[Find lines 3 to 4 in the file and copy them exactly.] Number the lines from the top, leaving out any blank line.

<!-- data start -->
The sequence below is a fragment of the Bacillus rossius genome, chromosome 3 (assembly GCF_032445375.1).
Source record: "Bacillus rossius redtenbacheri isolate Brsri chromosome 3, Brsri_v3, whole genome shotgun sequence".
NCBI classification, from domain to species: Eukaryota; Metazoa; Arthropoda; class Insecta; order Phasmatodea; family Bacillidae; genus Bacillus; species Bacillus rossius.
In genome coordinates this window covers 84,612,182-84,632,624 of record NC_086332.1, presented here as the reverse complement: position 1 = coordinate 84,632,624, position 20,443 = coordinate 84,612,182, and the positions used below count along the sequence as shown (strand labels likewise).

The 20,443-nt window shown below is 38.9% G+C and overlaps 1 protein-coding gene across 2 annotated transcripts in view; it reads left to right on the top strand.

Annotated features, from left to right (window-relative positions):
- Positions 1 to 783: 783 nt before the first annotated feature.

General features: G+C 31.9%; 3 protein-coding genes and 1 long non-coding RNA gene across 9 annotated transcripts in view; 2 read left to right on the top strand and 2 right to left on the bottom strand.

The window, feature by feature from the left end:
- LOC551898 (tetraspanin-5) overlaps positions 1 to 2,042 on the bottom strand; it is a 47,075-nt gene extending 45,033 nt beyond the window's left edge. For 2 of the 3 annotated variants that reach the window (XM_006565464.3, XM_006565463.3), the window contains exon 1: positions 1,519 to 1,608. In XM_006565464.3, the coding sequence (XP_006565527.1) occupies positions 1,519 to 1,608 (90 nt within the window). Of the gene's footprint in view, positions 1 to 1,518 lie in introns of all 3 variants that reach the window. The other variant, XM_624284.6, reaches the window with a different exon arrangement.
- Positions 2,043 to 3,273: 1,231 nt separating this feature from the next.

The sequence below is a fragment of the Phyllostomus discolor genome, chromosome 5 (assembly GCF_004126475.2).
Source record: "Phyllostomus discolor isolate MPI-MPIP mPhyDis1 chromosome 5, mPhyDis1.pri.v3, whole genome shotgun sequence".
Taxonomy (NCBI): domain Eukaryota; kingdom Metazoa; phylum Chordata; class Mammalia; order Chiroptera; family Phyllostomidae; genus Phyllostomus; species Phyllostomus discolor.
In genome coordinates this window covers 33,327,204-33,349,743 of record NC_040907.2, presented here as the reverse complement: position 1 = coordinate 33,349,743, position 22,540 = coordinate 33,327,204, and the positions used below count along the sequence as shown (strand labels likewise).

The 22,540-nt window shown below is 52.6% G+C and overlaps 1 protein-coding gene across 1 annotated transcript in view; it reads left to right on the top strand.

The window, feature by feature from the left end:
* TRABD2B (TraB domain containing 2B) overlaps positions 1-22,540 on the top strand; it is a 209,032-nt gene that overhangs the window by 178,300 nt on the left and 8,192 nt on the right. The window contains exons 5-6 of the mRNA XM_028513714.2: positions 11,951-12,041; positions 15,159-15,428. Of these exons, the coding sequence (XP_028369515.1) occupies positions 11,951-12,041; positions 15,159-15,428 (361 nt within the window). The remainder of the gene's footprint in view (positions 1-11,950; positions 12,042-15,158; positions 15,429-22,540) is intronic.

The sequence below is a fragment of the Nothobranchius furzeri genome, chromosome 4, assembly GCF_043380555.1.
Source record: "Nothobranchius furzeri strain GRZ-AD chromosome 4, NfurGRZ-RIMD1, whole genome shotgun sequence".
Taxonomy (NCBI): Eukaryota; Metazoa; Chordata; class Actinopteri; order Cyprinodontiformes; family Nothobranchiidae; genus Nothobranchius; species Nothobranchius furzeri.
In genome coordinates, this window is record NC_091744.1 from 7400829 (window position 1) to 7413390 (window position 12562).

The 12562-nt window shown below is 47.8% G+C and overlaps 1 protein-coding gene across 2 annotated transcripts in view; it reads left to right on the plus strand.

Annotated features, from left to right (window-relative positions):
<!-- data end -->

NCBI classification, from domain to species: Eukaryota; Metazoa; Arthropoda; class Insecta; order Phasmatodea; family Bacillidae; genus Bacillus; species Bacillus rossius.
In genome coordinates this window covers 84,612,182-84,632,624 of record NC_086332.1, presented here as the reverse complement: position 1 = coordinate 84,632,624, position 20,443 = coordinate 84,612,182, and the positions used below count along the sequence as shown (strand labels likewise).